I loved that about her and wanted that to come through with how the model was shot. I lit the model differently, more brightly, than the background elements to set her apart from the stark and deteriorating world around her.

CJ: I love that visual conflict you created! In fact, one of our early conversations inspired me as I finished the book. You said you saw Angela's music as her weapon to fight the chaos her life was falling into and that it gave her the strength she needed. It was so cool to see that feeling come to life in the final art.

You're an artist. Was it difficult going from a conceptual piece of art to a commercial cover, adjusting for editorial elements, like words, titles?

Toni (laughs): I'm probably one of the weirdest people in the world, but it actually made it easier for me. Since I'm also an author, I understood what the parameters were, so it was easy to create within those parameters.

If you give me the whole wide world of possibilities to play in, if you tell me I can do absolutely anything, if the world is my playground and I can do absolutely anything, then I want to do absolutely everything!

Approaching this piece, I knew I was still telling a story. It's not enough to be pretty or edgy — the art needs to tell a story that conveys the same emotion to the viewer as the book does to the reader.

Toni McGee Causey artwork for "Farewell to Dreams" concept.(Photo: Toni McGee Causey)

When I began, I was already thinking in those terms. There were several drafts as I got the elements in place — re-sizing them as needed, moving them around. Simple things, like realizing that I had the buildings where the title textual elements would need to go, so I reversed the background image.

Angela's character is so strong and her music brings her such power, that I switched to a shot of the model standing instead of sitting. But for the most part, those decisions enhanced the creative process. I looked at each element, I asked myself: What will this convey? What emotion will it evoke? How does it interact with the other elements of the composition? What story is it telling? Can I tell that story in a better way?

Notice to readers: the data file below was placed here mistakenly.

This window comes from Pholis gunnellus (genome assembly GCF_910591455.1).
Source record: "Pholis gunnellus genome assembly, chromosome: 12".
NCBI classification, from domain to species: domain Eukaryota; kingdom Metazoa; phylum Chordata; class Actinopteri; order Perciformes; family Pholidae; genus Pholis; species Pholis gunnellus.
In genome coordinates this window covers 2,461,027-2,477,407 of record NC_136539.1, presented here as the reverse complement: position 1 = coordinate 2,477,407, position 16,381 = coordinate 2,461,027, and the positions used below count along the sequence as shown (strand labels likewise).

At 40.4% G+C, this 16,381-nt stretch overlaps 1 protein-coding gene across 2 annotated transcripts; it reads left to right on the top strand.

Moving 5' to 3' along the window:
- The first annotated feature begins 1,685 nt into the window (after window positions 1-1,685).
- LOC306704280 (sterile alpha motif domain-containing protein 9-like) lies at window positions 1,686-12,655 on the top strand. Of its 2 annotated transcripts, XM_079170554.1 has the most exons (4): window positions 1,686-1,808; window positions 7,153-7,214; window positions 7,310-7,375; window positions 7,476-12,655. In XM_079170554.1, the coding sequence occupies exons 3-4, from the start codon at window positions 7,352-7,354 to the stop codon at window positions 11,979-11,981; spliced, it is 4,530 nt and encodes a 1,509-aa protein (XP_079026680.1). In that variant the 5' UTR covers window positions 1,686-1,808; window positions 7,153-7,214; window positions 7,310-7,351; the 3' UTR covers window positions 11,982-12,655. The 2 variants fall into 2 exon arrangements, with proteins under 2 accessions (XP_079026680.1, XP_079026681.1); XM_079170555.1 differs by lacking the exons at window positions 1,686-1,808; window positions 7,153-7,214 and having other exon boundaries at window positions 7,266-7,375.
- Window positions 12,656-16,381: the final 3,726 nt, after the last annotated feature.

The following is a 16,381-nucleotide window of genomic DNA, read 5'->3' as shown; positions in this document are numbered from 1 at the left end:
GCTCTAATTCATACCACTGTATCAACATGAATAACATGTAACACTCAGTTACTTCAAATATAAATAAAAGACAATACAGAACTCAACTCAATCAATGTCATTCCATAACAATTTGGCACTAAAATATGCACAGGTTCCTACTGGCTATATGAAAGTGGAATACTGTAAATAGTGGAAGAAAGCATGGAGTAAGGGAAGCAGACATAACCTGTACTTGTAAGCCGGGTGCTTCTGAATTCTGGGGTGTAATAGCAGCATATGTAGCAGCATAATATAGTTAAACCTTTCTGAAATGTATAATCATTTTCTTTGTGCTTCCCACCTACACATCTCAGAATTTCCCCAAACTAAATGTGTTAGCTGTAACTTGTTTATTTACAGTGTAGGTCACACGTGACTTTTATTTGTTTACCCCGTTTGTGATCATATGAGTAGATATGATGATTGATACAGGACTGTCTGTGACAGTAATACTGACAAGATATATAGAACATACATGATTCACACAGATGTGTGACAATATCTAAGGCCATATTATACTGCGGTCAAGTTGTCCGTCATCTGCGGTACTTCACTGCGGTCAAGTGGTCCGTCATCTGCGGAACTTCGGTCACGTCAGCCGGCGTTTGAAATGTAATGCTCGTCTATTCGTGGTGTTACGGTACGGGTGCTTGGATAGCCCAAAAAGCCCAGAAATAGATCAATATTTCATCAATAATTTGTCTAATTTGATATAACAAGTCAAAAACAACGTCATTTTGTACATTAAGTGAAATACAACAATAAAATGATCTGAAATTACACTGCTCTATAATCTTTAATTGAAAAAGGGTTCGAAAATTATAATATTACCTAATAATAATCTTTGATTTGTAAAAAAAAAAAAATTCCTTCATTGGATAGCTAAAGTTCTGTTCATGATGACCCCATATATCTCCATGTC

CJ: I love that, because as humans we're hard-wired for story and search for it in any piece of media or art — it's how we make sense of the world around us. So by combining visual story telling with literal story telling, it creates a compelling and powerful multisensory experience.

I want to thank Toni for taking the time to not only create a true work of art for Farewell to Dreams, but also to take us behind the scenes of her creative process.

If you want to learn more about Toni's work, you can find her at

Here's the blurb about Farewell to Dreams:

Fatal. Insomnia.

In the chaos of the ER, functioning without sleep is a prized skill. But even Dr. Angela Rossi will admit that five months is far too long, especially when accompanied by other worrisome symptoms: night sweats, tremors, muscle spasms, fevers. Then a dead nun speaks to her while Angela is holding the nun's heart in her hand.

"Find the girl," the nun commands—although no one else in the trauma room can hear, the words drilling directly into Angela's brain. "Save the girl."

Falling into catatonic states where she freezes in the middle of a resuscitation and hears dead nuns talking to her? Not good. Maybe she should check herself into her own hospital…except a lost girl's life depends on Angela.

Because the girl IS real. The threat to her is deadly.

Aided by a police detective fallen from grace, Angela searches the midnight catacombs beneath the city, facing down a ruthless gangleader and stumbling onto a serial killer's lair. Her desperate quest to save the girl leads her to the one thing she least expected to find: a last chance for love.

As her symptoms escalate in bizarre and disturbing ways, Angie realizes exactly how serious her illness is. She might be dying, but she's finally choosing how to live…

Find out more at